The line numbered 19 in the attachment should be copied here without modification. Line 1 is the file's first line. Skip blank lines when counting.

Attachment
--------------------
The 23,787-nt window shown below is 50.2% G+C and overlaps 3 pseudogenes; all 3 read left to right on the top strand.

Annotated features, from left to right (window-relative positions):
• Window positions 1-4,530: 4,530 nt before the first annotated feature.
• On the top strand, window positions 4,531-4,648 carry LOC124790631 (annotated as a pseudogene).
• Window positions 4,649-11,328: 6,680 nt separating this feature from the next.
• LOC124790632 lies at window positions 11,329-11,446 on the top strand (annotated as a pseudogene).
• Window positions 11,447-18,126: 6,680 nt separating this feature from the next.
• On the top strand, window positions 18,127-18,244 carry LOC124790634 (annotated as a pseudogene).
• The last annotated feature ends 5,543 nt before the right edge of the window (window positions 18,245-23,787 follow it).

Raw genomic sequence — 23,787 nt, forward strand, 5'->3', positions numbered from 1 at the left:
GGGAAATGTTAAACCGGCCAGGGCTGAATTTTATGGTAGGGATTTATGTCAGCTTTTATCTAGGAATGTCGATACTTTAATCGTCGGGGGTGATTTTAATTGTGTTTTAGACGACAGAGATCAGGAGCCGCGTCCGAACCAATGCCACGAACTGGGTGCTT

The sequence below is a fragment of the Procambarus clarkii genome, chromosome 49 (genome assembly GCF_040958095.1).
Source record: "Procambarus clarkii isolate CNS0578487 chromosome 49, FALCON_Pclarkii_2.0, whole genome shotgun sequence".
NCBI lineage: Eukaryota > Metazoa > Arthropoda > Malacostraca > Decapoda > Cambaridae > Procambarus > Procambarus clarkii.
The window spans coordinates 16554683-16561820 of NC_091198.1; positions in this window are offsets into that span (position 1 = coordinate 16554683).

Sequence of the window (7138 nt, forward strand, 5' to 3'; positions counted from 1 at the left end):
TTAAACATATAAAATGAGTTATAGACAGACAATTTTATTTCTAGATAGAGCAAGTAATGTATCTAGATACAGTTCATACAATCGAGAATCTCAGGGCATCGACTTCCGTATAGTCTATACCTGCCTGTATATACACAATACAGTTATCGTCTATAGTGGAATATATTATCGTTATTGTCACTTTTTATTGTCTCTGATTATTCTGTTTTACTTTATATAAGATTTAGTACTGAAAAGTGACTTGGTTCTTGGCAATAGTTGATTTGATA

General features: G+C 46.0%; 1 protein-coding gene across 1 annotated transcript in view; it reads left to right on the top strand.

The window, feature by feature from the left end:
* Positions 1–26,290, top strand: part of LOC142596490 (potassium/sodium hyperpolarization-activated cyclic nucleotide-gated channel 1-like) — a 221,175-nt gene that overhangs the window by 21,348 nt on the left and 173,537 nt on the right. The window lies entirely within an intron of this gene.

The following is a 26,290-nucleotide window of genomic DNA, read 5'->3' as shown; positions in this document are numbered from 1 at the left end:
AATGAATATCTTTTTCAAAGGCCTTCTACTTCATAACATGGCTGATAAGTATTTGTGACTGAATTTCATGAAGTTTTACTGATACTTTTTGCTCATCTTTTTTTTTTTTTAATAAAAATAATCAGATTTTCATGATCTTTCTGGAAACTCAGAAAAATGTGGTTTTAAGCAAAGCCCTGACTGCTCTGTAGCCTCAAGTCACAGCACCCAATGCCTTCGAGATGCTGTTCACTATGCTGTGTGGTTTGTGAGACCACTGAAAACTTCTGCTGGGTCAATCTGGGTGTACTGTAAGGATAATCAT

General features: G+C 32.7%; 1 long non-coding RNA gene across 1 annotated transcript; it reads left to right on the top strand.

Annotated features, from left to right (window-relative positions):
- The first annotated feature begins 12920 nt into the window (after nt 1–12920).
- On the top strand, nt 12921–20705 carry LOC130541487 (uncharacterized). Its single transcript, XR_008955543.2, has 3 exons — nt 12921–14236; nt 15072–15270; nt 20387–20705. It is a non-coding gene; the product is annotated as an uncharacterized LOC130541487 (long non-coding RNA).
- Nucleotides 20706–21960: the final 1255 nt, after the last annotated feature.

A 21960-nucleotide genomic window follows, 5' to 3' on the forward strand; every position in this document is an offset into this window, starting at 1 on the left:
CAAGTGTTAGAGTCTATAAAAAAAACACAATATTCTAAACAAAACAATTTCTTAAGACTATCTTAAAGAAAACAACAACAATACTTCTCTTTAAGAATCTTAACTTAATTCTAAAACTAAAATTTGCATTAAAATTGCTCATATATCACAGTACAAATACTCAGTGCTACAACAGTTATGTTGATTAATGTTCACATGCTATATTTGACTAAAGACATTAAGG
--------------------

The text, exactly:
The window, feature by feature from the left end: